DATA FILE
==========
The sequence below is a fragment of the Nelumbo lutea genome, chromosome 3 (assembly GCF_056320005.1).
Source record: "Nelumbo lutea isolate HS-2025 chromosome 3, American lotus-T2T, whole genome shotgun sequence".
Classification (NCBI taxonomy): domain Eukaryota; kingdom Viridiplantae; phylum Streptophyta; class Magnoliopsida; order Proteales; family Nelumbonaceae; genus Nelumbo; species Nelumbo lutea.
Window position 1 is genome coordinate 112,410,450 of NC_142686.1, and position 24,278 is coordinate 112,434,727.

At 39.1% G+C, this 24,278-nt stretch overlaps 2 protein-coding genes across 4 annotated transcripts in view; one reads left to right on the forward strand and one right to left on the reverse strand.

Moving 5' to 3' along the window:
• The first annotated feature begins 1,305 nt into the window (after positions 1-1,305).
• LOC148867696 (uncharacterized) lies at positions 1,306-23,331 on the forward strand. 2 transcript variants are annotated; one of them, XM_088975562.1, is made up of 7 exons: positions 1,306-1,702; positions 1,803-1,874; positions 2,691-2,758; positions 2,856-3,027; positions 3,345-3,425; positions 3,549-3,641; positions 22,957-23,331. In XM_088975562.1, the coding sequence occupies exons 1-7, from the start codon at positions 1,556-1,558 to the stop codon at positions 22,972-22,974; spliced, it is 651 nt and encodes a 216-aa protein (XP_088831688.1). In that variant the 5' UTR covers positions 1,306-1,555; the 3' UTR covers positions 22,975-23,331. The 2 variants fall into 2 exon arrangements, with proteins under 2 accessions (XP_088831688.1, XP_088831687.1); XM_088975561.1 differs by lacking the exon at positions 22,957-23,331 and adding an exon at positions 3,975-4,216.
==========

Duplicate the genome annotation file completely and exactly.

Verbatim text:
The sequence below is a fragment of the Nelumbo lutea genome, chromosome 3 (assembly GCF_056320005.1).
Source record: "Nelumbo lutea isolate HS-2025 chromosome 3, American lotus-T2T, whole genome shotgun sequence".
Classification (NCBI taxonomy): domain Eukaryota; kingdom Viridiplantae; phylum Streptophyta; class Magnoliopsida; order Proteales; family Nelumbonaceae; genus Nelumbo; species Nelumbo lutea.
Window position 1 is genome coordinate 112,410,450 of NC_142686.1, and position 24,278 is coordinate 112,434,727.

At 39.1% G+C, this 24,278-nt stretch overlaps 2 protein-coding genes across 4 annotated transcripts in view; one reads left to right on the forward strand and one right to left on the reverse strand.

Moving 5' to 3' along the window:
• The first annotated feature begins 1,305 nt into the window (after positions 1-1,305).
• LOC148867696 (uncharacterized) lies at positions 1,306-23,331 on the forward strand. 2 transcript variants are annotated; one of them, XM_088975562.1, is made up of 7 exons: positions 1,306-1,702; positions 1,803-1,874; positions 2,691-2,758; positions 2,856-3,027; positions 3,345-3,425; positions 3,549-3,641; positions 22,957-23,331. In XM_088975562.1, the coding sequence occupies exons 1-7, from the start codon at positions 1,556-1,558 to the stop codon at positions 22,972-22,974; spliced, it is 651 nt and encodes a 216-aa protein (XP_088831688.1). In that variant the 5' UTR covers positions 1,306-1,555; the 3' UTR covers positions 22,975-23,331. The 2 variants fall into 2 exon arrangements, with proteins under 2 accessions (XP_088831688.1, XP_088831687.1); XM_088975561.1 differs by lacking the exon at positions 22,957-23,331 and adding an exon at positions 3,975-4,216.